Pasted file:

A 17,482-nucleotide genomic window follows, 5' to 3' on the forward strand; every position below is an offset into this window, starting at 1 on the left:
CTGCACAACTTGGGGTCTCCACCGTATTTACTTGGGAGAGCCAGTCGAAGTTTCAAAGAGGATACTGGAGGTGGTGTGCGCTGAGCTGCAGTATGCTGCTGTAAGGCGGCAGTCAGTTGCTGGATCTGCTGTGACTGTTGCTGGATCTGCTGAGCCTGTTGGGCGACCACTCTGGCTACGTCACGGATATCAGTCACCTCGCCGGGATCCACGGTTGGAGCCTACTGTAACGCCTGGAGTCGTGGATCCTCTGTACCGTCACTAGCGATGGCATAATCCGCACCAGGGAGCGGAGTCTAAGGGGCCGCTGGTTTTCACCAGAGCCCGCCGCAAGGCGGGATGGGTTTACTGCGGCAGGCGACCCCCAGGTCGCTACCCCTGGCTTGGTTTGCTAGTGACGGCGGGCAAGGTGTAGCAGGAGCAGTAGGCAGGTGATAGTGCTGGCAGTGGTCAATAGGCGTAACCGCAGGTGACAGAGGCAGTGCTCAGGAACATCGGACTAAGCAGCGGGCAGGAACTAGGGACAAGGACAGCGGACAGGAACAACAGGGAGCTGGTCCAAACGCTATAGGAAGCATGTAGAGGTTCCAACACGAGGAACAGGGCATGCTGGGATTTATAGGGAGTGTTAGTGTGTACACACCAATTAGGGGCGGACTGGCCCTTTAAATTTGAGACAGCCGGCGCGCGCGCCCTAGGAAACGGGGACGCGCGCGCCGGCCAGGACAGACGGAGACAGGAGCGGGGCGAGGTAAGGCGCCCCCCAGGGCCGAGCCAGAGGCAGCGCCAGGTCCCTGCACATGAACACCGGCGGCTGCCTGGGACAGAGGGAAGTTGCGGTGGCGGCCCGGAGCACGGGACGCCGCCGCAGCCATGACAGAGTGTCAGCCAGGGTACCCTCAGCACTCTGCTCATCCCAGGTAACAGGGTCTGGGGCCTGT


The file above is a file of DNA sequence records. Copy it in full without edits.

A 17,482-nucleotide genomic window follows, 5' to 3' on the forward strand; every position below is an offset into this window, starting at 1 on the left:
CTGCACAACTTGGGGTCTCCACCGTATTTACTTGGGAGAGCCAGTCGAAGTTTCAAAGAGGATACTGGAGGTGGTGTGCGCTGAGCTGCAGTATGCTGCTGTAAGGCGGCAGTCAGTTGCTGGATCTGCTGTGACTGTTGCTGGATCTGCTGAGCCTGTTGGGCGACCACTCTGGCTACGTCACGGATATCAGTCACCTCGCCGGGATCCACGGTTGGAGCCTACTGTAACGCCTGGAGTCGTGGATCCTCTGTACCGTCACTAGCGATGGCATAATCCGCACCAGGGAGCGGAGTCTAAGGGGCCGCTGGTTTTCACCAGAGCCCGCCGCAAGGCGGGATGGGTTTACTGCGGCAGGCGACCCCCAGGTCGCTACCCCTGGCTTGGTTTGCTAGTGACGGCGGGCAAGGTGTAGCAGGAGCAGTAGGCAGGTGATAGTGCTGGCAGTGGTCAATAGGCGTAACCGCAGGTGACAGAGGCAGTGCTCAGGAACATCGGACTAAGCAGCGGGCAGGAACTAGGGACAAGGACAGCGGACAGGAACAACAGGGAGCTGGTCCAAACGCTATAGGAAGCATGTAGAGGTTCCAACACGAGGAACAGGGCATGCTGGGATTTATAGGGAGTGTTAGTGTGTACACACCAATTAGGGGCGGACTGGCCCTTTAAATTTGAGACAGCCGGCGCGCGCGCCCTAGGAAACGGGGACGCGCGCGCCGGCCAGGACAGACGGAGACAGGAGCGGGGCGAGGTAAGGCGCCCCCCAGGGCCGAGCCAGAGGCAGCGCCAGGTCCCTGCACATGAACACCGGCGGCTGCCTGGGACAGAGGGAAGTTGCGGTGGCGGCCCGGAGCACGGGACGCCGCCGCAGCCATGACAGAGTGTCAGCCAGGGTACCCTCAGCACTCTGCTCATCCCAGGTAACAGGGTCTGGGGCCTGT